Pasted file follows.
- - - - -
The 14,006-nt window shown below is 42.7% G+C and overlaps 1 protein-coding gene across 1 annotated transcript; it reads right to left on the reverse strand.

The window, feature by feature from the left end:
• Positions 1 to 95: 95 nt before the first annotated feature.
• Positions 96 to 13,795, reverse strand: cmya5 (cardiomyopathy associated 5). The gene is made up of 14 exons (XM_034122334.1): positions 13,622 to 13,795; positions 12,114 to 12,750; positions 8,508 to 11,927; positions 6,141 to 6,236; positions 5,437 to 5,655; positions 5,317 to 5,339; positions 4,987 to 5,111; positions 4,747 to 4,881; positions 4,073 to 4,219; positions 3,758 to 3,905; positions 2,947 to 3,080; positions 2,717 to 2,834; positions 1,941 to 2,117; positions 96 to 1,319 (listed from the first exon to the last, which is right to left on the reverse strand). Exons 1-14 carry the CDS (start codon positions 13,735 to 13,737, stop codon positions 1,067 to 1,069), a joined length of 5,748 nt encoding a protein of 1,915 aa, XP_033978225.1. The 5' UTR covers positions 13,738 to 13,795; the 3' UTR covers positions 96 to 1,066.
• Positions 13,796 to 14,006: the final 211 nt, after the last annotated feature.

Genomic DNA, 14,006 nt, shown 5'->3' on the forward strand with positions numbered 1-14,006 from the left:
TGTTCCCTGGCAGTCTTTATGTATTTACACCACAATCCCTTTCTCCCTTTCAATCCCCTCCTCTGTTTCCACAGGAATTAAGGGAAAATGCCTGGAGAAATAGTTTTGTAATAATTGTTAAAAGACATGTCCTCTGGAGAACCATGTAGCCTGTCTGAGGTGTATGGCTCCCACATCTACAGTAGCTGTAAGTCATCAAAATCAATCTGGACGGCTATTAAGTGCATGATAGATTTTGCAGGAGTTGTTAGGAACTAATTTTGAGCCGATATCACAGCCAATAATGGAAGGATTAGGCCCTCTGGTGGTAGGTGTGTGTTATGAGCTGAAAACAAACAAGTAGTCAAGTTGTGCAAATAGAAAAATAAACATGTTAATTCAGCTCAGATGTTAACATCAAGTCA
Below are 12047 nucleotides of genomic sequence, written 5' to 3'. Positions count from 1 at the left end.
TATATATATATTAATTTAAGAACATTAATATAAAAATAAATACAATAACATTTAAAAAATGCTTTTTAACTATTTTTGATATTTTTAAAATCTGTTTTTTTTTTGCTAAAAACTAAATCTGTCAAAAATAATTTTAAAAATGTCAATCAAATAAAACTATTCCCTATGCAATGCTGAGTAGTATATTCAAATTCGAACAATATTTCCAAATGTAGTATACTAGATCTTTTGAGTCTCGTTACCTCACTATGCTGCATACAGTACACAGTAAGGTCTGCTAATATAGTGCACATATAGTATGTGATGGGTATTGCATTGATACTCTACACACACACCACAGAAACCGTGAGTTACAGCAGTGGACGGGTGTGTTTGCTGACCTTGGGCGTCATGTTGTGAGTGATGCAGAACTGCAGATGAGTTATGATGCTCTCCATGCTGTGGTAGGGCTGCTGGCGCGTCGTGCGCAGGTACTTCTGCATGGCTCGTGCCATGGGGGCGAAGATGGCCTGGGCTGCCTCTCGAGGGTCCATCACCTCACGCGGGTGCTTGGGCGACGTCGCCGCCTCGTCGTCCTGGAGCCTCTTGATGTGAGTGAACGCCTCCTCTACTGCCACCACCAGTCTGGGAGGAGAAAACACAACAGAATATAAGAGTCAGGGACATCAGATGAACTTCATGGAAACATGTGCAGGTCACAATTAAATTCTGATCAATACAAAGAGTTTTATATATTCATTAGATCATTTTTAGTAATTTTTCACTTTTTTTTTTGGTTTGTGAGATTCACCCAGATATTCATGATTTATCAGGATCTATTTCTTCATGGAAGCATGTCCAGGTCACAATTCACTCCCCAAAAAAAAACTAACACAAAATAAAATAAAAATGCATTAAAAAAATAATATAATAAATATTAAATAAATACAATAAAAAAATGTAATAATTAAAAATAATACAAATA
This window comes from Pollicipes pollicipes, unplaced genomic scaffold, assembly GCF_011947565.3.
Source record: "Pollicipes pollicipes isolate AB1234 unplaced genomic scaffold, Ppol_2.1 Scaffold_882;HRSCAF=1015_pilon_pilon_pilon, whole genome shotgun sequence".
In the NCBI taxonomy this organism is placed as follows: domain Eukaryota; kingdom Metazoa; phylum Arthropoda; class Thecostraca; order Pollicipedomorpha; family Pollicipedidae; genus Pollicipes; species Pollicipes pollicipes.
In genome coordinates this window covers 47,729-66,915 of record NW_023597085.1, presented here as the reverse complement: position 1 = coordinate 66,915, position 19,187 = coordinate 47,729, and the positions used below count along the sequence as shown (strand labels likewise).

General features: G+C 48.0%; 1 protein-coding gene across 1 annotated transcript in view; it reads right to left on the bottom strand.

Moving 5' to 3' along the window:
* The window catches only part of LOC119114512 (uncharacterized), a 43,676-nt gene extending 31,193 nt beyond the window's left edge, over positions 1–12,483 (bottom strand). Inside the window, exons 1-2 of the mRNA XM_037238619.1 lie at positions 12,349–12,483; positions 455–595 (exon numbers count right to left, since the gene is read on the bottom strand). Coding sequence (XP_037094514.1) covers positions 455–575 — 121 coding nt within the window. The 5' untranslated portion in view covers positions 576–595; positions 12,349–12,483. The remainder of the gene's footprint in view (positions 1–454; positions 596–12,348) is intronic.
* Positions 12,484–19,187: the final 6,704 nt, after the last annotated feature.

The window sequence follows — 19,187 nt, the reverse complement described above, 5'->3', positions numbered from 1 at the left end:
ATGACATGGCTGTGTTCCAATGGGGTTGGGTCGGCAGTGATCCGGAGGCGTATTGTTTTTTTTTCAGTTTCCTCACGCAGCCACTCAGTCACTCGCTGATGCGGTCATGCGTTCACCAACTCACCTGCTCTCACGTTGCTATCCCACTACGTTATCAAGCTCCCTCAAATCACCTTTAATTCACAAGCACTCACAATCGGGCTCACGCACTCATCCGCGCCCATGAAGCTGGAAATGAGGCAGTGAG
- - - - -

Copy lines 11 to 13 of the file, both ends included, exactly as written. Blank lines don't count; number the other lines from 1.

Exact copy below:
Source record: "Pollicipes pollicipes isolate AB1234 unplaced genomic scaffold, Ppol_2.1 Scaffold_882;HRSCAF=1015_pilon_pilon_pilon, whole genome shotgun sequence".
In the NCBI taxonomy this organism is placed as follows: domain Eukaryota; kingdom Metazoa; phylum Arthropoda; class Thecostraca; order Pollicipedomorpha; family Pollicipedidae; genus Pollicipes; species Pollicipes pollicipes.
In genome coordinates this window covers 47,729-66,915 of record NW_023597085.1, presented here as the reverse complement: position 1 = coordinate 66,915, position 19,187 = coordinate 47,729, and the positions used below count along the sequence as shown (strand labels likewise).